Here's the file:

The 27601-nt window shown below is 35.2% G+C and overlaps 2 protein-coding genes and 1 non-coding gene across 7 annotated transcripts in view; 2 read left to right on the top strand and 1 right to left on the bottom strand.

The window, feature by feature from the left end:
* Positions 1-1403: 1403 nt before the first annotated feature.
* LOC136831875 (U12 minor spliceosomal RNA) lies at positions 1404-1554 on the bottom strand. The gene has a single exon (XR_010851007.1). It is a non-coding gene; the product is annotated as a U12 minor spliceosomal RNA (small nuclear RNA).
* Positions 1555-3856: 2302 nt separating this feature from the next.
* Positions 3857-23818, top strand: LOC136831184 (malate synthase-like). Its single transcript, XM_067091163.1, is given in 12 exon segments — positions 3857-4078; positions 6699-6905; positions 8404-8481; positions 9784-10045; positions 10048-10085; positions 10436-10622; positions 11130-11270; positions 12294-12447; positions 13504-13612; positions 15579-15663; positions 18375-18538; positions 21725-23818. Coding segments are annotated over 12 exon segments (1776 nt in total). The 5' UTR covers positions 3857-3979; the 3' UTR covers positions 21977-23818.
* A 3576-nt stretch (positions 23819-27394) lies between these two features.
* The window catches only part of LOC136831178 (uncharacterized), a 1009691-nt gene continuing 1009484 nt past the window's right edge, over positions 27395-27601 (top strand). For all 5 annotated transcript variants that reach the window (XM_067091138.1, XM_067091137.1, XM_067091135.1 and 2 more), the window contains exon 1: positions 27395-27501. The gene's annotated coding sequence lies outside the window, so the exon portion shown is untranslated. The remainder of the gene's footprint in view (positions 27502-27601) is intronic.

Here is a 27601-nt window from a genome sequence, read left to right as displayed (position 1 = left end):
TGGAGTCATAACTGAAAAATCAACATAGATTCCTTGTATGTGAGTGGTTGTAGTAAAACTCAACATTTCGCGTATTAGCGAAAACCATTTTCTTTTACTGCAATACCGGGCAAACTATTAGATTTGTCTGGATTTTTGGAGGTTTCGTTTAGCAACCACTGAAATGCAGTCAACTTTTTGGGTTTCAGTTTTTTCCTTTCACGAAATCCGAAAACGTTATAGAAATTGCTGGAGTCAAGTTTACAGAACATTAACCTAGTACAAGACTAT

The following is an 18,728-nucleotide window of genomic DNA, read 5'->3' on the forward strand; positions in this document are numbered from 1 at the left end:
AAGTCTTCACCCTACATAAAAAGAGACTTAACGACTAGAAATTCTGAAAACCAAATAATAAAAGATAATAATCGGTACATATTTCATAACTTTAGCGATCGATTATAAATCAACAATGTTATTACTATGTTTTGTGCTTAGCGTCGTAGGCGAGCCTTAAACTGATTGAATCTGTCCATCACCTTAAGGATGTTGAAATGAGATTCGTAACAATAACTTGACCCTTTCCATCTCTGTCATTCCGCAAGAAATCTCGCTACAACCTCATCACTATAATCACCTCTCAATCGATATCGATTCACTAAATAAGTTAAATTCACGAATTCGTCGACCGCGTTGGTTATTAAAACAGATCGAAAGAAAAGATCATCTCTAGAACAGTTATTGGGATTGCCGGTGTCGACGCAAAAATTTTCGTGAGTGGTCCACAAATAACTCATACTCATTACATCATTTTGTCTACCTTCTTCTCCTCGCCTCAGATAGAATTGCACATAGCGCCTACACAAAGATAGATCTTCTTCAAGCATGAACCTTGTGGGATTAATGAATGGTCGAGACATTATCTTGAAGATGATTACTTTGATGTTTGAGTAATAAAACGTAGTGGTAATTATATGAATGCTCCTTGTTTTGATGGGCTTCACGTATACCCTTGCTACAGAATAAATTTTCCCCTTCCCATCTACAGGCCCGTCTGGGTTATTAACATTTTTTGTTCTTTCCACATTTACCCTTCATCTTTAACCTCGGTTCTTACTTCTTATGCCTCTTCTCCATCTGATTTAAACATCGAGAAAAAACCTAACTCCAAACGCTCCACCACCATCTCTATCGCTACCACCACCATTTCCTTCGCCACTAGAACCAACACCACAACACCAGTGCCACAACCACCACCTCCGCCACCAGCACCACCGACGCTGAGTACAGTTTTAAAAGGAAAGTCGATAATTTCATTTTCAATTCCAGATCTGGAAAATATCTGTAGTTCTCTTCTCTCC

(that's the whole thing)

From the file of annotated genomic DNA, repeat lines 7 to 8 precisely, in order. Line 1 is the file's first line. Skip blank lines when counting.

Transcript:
* A 3576-nt stretch (positions 23819-27394) lies between these two features.
* The window catches only part of LOC136831178 (uncharacterized), a 1009691-nt gene continuing 1009484 nt past the window's right edge, over positions 27395-27601 (top strand). For all 5 annotated transcript variants that reach the window (XM_067091138.1, XM_067091137.1, XM_067091135.1 and 2 more), the window contains exon 1: positions 27395-27501. The gene's annotated coding sequence lies outside the window, so the exon portion shown is untranslated. The remainder of the gene's footprint in view (positions 27502-27601) is intronic.